Many Paris museums focus specifically on French or Parisian history. Perched upon the river Seine, the Musée du Quai Branly is a rare museum devoted to the uniqueness and diversity of world cultures and ethnicities.
For the Francophiles among us, Paris is a city brimming with museums celebrating French history: from the Musée Carnavalet to the Parvis Notre-Dame, from the Maison de Victor Hugo to the Maison de Balzac. Lovers of French art, politics, music, fashion and archaeology will all find the perfect museum in France’s glittering capital.
Yet some of the city’s finest museums cast their gaze much further than their homeland. Perhaps the finest of these is the Musée du Quai Branly.
Aboriginal art in France
One of my favourite aspects of my Paris life is my job at the Sorbonne. I’m often allowed to structure my own courses, meaning my students get a heady dose of Australian culture in their English language classes. Last year, I ran a specialised class on Australian art. It was adorable to hear my little Parisian dwellers testing out their English to describe a variety of classic Australian artworks. But I was particularly impressed by how eloquently they spoke of Aboriginal art.
Some liked the warm, earthy tones of the paintings. Others were drawn to the unique, traditional techniques and materials used. Still others admired the stylised, at times abstract way Aboriginal artists depict imagery from the Australian bush: watering holes, snakes, lizards, rivers. Some were intrigued by the Dreamtime stories some paintings told; the mythology so precious to native Australian culture.
Many of these young French students really connected with the art we studied. And when some asked where they could experience Aboriginal art in Paris, I knew exactly where to send them.
A French museum dedicated to world culture
The Quai Branly is devoted to the art and culture of native peoples, tribes and communities from around the world. The museum is designed around a central open pathway, nicknamed the rivière, which flows through the different regions of the earth. This ‘river’ guides you from the native peoples of Alaska through the tribes of South America to cradles of civilisation like Ethiopia and Greece.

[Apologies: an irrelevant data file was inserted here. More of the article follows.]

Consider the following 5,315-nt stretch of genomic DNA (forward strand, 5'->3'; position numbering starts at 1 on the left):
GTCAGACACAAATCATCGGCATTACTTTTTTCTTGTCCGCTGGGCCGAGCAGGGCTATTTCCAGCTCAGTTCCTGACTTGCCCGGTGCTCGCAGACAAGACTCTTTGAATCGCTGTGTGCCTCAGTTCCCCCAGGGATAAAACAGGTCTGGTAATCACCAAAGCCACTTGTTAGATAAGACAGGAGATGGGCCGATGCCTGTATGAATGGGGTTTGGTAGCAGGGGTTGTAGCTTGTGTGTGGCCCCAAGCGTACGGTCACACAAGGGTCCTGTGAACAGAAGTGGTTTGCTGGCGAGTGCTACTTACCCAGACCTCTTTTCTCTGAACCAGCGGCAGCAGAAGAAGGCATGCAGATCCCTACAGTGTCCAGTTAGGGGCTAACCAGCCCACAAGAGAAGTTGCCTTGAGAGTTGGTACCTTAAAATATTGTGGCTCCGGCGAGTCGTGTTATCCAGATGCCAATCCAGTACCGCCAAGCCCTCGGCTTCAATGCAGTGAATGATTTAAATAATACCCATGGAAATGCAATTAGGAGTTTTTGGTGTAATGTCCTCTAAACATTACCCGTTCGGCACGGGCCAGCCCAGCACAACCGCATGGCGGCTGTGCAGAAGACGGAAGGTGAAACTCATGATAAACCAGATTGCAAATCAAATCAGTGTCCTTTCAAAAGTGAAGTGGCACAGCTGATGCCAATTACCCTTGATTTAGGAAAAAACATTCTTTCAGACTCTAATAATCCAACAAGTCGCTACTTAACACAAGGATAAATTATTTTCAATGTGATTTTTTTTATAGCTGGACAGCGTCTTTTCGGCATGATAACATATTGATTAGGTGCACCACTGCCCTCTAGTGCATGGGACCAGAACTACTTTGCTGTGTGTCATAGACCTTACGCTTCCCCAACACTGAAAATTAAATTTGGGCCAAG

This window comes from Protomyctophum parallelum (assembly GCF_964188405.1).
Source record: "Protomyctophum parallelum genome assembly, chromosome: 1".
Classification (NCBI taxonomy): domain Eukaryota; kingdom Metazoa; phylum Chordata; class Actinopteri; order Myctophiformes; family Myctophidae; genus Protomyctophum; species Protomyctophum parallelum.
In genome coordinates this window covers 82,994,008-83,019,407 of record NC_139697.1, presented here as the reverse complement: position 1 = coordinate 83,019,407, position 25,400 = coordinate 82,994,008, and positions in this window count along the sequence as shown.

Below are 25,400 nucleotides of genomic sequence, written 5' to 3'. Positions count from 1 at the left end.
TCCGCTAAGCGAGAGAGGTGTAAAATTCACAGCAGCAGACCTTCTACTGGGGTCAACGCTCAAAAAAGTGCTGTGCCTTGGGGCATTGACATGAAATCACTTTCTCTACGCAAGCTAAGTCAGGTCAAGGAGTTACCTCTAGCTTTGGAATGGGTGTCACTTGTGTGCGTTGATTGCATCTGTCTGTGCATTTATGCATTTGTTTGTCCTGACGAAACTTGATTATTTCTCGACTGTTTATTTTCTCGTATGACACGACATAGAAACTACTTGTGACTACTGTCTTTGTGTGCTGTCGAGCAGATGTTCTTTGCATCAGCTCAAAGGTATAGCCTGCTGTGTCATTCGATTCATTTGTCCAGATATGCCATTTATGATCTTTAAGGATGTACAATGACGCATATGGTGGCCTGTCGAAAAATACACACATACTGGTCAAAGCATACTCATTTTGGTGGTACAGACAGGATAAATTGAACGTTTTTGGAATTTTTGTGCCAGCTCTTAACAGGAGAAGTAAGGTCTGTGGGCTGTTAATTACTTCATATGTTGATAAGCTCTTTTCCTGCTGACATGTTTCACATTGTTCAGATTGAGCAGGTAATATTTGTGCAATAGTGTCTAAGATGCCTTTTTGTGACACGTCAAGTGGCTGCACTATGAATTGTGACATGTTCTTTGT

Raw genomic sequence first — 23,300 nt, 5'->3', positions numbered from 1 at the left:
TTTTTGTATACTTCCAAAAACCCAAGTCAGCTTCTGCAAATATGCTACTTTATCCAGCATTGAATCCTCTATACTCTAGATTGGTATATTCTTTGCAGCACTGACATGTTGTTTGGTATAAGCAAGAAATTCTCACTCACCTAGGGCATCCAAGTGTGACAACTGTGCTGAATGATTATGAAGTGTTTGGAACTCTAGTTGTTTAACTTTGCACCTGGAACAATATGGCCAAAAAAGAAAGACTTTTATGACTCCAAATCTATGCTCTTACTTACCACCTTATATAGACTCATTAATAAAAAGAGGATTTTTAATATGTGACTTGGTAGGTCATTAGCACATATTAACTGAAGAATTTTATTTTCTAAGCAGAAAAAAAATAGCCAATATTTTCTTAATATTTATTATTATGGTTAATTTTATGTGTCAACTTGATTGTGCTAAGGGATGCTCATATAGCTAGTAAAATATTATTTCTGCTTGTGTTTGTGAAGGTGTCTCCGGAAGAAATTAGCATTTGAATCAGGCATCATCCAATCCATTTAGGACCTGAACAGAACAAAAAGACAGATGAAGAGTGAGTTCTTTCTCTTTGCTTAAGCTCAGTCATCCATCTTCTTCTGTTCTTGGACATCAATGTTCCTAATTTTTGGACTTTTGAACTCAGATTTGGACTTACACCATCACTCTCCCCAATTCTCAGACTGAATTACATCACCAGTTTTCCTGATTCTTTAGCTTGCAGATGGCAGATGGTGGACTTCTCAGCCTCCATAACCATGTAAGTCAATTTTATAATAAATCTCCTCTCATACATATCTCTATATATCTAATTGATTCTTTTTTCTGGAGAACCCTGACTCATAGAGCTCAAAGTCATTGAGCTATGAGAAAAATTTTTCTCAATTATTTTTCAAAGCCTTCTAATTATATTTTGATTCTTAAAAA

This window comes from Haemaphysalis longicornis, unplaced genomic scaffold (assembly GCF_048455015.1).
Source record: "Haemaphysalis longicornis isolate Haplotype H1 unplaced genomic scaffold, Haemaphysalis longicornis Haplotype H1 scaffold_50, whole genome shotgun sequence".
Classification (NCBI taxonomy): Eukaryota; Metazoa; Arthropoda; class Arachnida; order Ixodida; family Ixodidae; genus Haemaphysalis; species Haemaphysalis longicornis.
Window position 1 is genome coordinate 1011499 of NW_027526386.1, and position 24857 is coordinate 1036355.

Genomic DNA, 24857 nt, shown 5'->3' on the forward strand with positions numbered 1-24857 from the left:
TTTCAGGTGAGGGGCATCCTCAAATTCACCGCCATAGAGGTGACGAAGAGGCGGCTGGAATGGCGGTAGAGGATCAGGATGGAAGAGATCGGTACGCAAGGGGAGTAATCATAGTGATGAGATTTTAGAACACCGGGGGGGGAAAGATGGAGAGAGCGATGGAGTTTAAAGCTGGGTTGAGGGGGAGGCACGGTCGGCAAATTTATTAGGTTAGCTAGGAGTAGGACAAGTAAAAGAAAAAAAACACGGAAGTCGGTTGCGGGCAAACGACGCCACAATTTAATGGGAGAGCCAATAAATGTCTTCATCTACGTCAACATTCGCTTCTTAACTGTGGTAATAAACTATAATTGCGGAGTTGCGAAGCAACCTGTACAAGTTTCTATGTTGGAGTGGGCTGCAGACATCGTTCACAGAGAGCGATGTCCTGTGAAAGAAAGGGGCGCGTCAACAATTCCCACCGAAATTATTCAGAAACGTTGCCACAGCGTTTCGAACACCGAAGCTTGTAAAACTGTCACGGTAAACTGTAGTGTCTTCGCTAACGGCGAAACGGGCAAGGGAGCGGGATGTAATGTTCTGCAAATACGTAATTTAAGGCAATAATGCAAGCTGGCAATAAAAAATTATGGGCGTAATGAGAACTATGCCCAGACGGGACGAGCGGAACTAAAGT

From the South Pacific via Japan to the Middle East, almost every corner of the globe is represented. There are ancient and contemporary materials, high-brow artworks and everyday objects. There are masks, paintings, tapestries, ritual artefacts, ink drawings, sculptures and ceramics.
An appeal of its own
Housed in a glassy, modern space, the Quai Branly is perhaps best known for its stunning mur vivant (“living wall”) installation on the museum’s exterior:
Yet once inside its walls, the museum feels like a world unto itself, with rambling gardens, workshops and a cinema, as well as the exhibition space itself. It is certainly a very striking place.
But what I appreciated most about the Quai Branly was the same thing that I saw in my students that day: an interest in the local, the traditional and the authentic that each world culture has to offer. Museum and students alike impressed me with their refusal to objectify or orientalise, and their desire to study, understand and respect.
Have you been to the Musée du Quai Branly? What is your favourite part of this modern, diverse museum? Please share your comments with us below, we’d love to hear from you.
Photo credits: Gemma King